Robots became Judge in China

Since 2017, AI-enabled robot judges have been in use in China to hear specialized matters such as trade disputes, e-commerce liability claims, and copyright infringements.
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In a scenario similar to “Robocop”, Chinese researchers have devised an AI that can allegedly recognize crimes and press charges against criminals.

According to the South China Morning Post, the AI was built and tested by the Shanghai Pudong People’s Procratorate, the country’s largest district public prosecution agency. Based on a description of a suspected criminal case, it can submit a charge with greater than 97 percent accuracy.

A robot judge may sound like something out of a science fiction movie. The exponential rise of computing technology, the global craze for big data analytics and machine learning, and the massive amounts of data routinely acquired by the internet of things encompassing nearly everything around us are reshaping our environment at an unprecedented rate. I was reading a 2013 research by CB Frey and M Osbourne of the University of Oxford on the future of work, specifically how sensitive jobs are to computerization.

According to a research on the influence of technology on 702 occupations, attorneys and judges are roughly in the middle of the list of careers that are likely to be replaced by technology. Experts believe that, while breakthroughs in ‘Judge AI’ or ‘Judicial AI’ are still in their early stages, there are signs that it will become increasingly significant. For example, the UK-based AI-driven legal services chatbot ‘DoNotPay’ was founded in 2015 as a ‘robot lawyer’ assisted by IBM’s Watson computer.

According to a 2016 story by ‘The Guardian,’ the chatbot challenged over 250,000 parking charges in London and New York and won 160,000 of them for free. Similarly, Xiaofa, a robot, stands in Beijing No 1 Intermediate People’s Court, delivering legal advice and aiding the general public in grasping legal terms. While ‘AI assistants’ can help courts make judgments by predicting and preparing them, ‘robot judges’ can replace human judges and determine cases autonomously in completely automated court procedures. So, can robots be effective judges?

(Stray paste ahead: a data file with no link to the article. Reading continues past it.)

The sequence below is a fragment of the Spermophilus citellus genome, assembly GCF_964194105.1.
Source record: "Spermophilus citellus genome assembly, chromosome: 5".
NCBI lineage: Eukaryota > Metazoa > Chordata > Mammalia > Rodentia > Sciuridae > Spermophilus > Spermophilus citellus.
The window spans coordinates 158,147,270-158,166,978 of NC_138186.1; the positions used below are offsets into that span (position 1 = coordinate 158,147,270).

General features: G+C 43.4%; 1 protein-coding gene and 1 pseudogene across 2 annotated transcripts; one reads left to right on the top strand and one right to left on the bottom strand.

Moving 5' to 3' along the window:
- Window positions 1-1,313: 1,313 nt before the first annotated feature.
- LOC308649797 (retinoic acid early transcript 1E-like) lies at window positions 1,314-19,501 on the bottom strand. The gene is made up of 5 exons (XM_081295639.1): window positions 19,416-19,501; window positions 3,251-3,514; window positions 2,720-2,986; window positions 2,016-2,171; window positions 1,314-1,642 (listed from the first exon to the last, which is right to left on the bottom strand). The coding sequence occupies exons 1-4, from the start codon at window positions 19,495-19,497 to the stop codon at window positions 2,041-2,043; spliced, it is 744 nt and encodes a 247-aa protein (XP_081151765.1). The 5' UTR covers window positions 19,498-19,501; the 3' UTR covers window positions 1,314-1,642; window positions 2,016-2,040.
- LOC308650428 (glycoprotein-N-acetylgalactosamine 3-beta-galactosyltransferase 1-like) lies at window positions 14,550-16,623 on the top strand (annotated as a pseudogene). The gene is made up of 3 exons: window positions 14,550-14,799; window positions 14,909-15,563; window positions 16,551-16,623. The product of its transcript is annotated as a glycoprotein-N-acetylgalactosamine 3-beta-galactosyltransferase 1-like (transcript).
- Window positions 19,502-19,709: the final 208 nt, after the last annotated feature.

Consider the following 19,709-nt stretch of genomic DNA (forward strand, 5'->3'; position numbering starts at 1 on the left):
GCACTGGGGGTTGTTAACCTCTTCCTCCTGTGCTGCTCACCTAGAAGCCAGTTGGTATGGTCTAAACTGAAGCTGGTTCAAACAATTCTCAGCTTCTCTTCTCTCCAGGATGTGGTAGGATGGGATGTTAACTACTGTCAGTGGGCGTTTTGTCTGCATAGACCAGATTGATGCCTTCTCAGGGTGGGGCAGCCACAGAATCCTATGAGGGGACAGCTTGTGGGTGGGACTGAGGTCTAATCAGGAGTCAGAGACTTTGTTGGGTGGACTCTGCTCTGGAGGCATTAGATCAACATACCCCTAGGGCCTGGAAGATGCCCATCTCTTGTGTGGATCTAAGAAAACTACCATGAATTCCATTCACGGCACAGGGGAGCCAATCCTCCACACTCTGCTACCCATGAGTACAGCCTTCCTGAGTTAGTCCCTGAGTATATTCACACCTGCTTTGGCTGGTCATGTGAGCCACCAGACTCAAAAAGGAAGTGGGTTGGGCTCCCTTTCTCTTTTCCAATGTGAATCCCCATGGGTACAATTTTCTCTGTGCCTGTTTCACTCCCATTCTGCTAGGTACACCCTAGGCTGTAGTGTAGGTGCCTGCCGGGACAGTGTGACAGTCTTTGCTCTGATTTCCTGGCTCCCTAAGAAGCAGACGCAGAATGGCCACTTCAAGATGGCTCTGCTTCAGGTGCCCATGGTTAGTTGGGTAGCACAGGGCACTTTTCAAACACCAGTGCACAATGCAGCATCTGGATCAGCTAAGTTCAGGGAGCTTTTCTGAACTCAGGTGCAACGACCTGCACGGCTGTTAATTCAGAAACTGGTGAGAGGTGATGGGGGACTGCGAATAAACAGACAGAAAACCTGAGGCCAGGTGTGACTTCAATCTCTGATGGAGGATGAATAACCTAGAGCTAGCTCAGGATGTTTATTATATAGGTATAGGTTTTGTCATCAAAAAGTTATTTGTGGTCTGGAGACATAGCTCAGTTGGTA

Robots’ role in law and judiciary is still confusing for many.

renowned AI author and speaker Terence Mauri, of course, believes the robots will detect physical and psychological symptoms of deception with 99.9% accuracy. He predicted that in 50 years, robots will be widespread in civil and criminal courts in England and Wales. Since 2017, AI-enabled robot judges have been in use in China to hear specialized matters such as trade disputes, e-commerce liability claims, and copyright infringements. A robot judge has already handled millions of such cases.

However, the AI gadget analyzes the uploaded material and reaches a decision based on law and facts, rather than robots literally sitting in judges’ chairs. In America, a Jury chatbot project was in the works in Los Angeles. Other courts in the United States are implementing online dispute resolution (ODR) efforts to address a variety of problems. And no talk of technology would be complete without including Estonia, the world’s most sophisticated digital society.

The Estonian Ministry of Justice, on the other hand, has pushed its chief data officer, Velsberg Ott, to create an AI-enabled ‘robot judge’ to decide minor claim disputes of less than 7,000, which might assist in managing paperwork, decision-making, and make court services considerably more efficient. The two parties will upload papers and other pertinent evidence here as well, and the AI will make a judgment that may be challenged to a human court.